The Kenya Investment Authority (KenInvest) is leading a push to reform the law to allow wealthy foreign investors to acquire second citizenship in Kenya without going through the current stringent process.
KenInvest, a statutory body established in 2004 through an Act of Parliament (Investment Promotion Act No. 6 of 2004) with the main objective of promoting investments in Kenya, is drafting legal changes that will create a path to citizenship for wealthy foreign investors in Kenya.
Investors will be required to put their money in high-impact enterprises creating jobs and raising Kenya’s export earnings to be eligible. The plan is seen as a way of growing Foreign Direct Investment (FDI) inflows into the country.
KenInvest managing director Moses Ikiara claimed that there was “no opposition” to the plan from policymakers. It would see Kenya join the list of countries with Citizenship by Investment programs – such as Cyprus, Malta, Montenegro, St. Kitts & Nevis and Dominica among others.
These countries have different cost thresh-holds for interested applicants – requiring from between $100,000 (Ksh10.8 million) to $350,0000 (Ksh381.3 million).
“Listening to key policymakers, there’s really no opposition to it. What is required now is that there has to be a proper paper that will go to the Ministry of Interior so that it can now sponsor it, together with the Treasury, to go to the Cabinet,” stated Ikiara.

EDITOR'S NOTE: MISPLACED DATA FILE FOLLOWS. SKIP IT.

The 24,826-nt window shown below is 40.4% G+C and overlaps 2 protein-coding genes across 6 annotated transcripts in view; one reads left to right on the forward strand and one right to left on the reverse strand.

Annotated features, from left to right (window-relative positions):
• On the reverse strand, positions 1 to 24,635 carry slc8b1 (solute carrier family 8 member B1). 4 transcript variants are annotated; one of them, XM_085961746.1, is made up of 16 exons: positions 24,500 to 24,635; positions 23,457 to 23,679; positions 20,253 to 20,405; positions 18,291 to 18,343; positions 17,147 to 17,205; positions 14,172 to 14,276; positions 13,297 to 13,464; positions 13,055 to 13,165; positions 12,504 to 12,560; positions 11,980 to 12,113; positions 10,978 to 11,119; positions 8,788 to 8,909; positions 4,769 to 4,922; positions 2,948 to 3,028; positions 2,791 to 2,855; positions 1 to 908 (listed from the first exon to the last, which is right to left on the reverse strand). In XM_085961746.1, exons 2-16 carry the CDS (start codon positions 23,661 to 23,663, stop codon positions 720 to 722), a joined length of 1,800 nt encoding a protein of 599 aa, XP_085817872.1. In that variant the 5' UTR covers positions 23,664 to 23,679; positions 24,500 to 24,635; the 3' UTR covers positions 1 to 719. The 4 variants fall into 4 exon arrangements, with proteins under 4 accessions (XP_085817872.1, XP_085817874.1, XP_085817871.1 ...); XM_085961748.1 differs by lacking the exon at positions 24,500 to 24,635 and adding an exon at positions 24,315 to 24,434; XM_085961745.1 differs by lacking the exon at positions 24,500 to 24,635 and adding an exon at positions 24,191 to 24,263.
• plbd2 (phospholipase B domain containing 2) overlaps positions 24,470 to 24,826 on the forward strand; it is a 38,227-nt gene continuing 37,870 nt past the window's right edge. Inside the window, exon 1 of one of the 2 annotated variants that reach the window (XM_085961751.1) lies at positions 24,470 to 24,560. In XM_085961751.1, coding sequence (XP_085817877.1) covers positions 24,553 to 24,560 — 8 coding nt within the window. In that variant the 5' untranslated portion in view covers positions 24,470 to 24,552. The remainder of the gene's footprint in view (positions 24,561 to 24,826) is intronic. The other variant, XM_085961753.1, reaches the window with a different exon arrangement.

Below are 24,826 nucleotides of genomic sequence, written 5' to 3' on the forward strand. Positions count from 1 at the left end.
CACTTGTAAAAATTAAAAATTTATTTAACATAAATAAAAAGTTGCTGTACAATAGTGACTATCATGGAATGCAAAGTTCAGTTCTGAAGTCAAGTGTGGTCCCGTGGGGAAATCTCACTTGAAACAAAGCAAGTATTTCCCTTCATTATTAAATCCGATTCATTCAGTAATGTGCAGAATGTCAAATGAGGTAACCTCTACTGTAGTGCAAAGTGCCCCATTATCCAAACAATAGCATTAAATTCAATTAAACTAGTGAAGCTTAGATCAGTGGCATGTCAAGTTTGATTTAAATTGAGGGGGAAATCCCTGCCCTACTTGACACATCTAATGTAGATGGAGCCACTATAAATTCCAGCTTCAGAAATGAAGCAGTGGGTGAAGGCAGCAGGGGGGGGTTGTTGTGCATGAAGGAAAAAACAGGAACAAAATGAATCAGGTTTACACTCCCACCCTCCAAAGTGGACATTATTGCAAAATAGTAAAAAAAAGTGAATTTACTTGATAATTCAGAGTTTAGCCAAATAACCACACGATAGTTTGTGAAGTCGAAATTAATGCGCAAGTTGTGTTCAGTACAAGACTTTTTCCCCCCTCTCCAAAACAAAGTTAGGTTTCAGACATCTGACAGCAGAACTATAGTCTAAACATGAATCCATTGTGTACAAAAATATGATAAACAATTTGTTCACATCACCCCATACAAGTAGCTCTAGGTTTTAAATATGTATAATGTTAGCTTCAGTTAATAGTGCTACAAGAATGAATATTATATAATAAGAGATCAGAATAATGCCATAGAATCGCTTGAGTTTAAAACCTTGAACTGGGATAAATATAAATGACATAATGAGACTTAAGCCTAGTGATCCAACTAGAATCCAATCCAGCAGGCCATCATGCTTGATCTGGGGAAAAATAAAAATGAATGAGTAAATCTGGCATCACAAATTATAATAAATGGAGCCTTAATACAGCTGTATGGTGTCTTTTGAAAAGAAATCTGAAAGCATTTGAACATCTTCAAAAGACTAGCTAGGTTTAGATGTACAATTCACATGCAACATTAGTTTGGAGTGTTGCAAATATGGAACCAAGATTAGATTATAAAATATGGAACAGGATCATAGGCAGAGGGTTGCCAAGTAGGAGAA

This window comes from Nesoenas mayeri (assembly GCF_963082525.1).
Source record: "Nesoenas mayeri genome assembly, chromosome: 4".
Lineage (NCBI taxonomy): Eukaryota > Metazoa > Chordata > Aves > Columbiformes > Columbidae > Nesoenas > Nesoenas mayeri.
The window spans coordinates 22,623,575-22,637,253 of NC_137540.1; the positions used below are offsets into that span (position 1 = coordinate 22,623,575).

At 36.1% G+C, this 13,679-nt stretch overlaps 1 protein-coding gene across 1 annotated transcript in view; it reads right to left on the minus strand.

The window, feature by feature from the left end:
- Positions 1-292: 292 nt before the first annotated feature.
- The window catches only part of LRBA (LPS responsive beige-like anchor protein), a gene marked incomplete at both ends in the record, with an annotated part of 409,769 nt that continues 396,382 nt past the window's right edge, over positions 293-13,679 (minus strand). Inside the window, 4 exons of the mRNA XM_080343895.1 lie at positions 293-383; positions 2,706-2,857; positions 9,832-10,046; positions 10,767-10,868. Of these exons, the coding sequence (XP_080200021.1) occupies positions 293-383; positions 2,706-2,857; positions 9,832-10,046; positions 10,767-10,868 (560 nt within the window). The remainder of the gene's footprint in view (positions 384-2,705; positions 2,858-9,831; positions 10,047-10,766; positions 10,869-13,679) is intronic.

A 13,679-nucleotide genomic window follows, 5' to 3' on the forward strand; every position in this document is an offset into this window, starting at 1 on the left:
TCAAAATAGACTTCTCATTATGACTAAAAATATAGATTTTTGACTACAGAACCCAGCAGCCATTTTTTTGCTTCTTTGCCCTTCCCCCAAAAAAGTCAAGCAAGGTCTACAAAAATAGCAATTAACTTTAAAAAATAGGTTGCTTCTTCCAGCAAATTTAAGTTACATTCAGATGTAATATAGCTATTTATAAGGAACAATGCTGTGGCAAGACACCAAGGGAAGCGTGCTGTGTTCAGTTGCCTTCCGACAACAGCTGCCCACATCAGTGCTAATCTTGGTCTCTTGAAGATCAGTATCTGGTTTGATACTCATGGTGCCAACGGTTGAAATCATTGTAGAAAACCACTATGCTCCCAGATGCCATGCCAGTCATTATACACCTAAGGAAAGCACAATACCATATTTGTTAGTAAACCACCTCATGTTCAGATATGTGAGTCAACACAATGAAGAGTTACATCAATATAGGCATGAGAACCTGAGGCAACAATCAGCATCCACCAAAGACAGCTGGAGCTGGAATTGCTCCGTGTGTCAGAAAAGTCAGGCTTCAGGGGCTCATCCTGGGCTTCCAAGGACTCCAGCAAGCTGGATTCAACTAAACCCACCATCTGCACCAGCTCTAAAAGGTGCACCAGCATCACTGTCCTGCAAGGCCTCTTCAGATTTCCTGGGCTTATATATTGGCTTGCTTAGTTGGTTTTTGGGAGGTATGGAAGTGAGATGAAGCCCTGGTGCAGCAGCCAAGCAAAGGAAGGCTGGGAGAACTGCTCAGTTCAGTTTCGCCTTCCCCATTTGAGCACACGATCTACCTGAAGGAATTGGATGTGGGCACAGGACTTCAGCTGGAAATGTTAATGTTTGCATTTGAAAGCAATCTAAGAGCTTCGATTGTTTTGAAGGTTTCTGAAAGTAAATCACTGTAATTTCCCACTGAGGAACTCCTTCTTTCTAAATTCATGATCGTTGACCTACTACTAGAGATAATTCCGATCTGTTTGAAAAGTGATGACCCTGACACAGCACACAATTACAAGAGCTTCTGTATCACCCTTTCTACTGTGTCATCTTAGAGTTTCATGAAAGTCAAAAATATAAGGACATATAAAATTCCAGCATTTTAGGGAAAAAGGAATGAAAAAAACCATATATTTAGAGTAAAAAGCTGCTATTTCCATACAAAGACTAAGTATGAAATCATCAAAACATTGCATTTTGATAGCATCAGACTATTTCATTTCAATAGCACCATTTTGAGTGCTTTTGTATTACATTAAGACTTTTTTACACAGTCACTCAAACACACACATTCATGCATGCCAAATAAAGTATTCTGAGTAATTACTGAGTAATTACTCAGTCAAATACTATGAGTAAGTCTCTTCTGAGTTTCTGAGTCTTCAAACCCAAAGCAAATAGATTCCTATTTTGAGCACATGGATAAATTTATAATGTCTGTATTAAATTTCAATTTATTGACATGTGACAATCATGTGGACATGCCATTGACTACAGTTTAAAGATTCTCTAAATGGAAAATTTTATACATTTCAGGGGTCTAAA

He disclosed that the authority was working with the Kenya Law Reform Commission in drafting the amendments.
At the moment, foreigners in Kenya are eligible to acquire citizenship by registration after fulfilling a number of requirements including living in the country for at least seven years.
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As per the Constitution, however, Parliament is allowed to “enact legislation establishing conditions on which citizenship may be granted to individuals who are citizens of other countries”.
Citizenship by Investment programs, while being an important way of attracting FDI in countries where they exist, have also faced criticism for dishing out citizenships to deep-pocketed investors.
In some cases, they have been preferred by individuals linked to illegal activities such as money laundering and drug trafficking in their home countries.
It is important to note that second citizenship is not the same as dual citizenship. Dual citizenship means two countries recognize an individual as a fully-fledged citizen with the obligation to pay taxes only in their country of permanent physical residence.
The benefits of second citizenship to those who acquire it include allowing them to access various countries without visas, obtaining citizenship for their families, doing business in another country and having rights on an equal basis with other residents.
It also gives them somewhere to go quickly and safely in case of unforeseen events.